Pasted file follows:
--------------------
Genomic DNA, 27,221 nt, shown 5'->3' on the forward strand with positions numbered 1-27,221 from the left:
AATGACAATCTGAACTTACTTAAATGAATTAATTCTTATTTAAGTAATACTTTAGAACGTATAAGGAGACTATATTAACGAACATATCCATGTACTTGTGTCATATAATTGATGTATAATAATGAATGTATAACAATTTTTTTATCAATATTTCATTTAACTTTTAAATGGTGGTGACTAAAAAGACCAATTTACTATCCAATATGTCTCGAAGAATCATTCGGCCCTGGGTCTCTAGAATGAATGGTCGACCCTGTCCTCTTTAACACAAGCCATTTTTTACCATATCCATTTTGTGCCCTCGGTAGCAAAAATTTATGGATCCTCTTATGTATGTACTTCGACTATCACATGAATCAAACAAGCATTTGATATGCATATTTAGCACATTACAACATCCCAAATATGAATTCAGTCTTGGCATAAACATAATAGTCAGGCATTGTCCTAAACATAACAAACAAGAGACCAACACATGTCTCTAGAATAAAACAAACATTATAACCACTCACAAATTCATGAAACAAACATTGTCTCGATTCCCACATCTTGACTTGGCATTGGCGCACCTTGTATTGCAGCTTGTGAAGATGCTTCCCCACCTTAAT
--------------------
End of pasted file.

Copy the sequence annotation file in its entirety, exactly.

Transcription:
Genomic DNA, 27,221 nt, shown 5'->3' on the forward strand with positions numbered 1-27,221 from the left:
AATGACAATCTGAACTTACTTAAATGAATTAATTCTTATTTAAGTAATACTTTAGAACGTATAAGGAGACTATATTAACGAACATATCCATGTACTTGTGTCATATAATTGATGTATAATAATGAATGTATAACAATTTTTTTATCAATATTTCATTTAACTTTTAAATGGTGGTGACTAAAAAGACCAATTTACTATCCAATATGTCTCGAAGAATCATTCGGCCCTGGGTCTCTAGAATGAATGGTCGACCCTGTCCTCTTTAACACAAGCCATTTTTTACCATATCCATTTTGTGCCCTCGGTAGCAAAAATTTATGGATCCTCTTATGTATGTACTTCGACTATCACATGAATCAAACAAGCATTTGATATGCATATTTAGCACATTACAACATCCCAAATATGAATTCAGTCTTGGCATAAACATAATAGTCAGGCATTGTCCTAAACATAACAAACAAGAGACCAACACATGTCTCTAGAATAAAACAAACATTATAACCACTCACAAATTCATGAAACAAACATTGTCTCGATTCCCACATCTTGACTTGGCATTGGCGCACCTTGTATTGCAGCTTGTGAAGATGCTTCCCCACCTTAAT